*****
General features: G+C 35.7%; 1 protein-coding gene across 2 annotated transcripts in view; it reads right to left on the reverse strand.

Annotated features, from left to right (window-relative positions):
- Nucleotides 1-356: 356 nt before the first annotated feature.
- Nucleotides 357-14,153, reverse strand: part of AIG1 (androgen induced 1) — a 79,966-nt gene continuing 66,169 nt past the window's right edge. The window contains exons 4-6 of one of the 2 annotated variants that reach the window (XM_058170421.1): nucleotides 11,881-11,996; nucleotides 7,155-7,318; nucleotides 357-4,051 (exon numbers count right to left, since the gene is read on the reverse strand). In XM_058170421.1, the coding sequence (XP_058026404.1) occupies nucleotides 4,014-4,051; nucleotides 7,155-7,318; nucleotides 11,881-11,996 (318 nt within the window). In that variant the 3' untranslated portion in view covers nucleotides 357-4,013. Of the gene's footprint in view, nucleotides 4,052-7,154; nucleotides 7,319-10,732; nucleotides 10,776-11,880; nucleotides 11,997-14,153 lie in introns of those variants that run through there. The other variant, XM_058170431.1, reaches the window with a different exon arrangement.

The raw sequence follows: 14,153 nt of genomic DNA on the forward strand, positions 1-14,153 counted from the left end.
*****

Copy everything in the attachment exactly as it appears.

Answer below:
General features: G+C 35.7%; 1 protein-coding gene across 2 annotated transcripts in view; it reads right to left on the reverse strand.

Annotated features, from left to right (window-relative positions):
- Nucleotides 1-356: 356 nt before the first annotated feature.
- Nucleotides 357-14,153, reverse strand: part of AIG1 (androgen induced 1) — a 79,966-nt gene continuing 66,169 nt past the window's right edge. The window contains exons 4-6 of one of the 2 annotated variants that reach the window (XM_058170421.1): nucleotides 11,881-11,996; nucleotides 7,155-7,318; nucleotides 357-4,051 (exon numbers count right to left, since the gene is read on the reverse strand). In XM_058170421.1, the coding sequence (XP_058026404.1) occupies nucleotides 4,014-4,051; nucleotides 7,155-7,318; nucleotides 11,881-11,996 (318 nt within the window). In that variant the 3' untranslated portion in view covers nucleotides 357-4,013. Of the gene's footprint in view, nucleotides 4,052-7,154; nucleotides 7,319-10,732; nucleotides 10,776-11,880; nucleotides 11,997-14,153 lie in introns of those variants that run through there. The other variant, XM_058170431.1, reaches the window with a different exon arrangement.

The raw sequence follows: 14,153 nt of genomic DNA on the forward strand, positions 1-14,153 counted from the left end.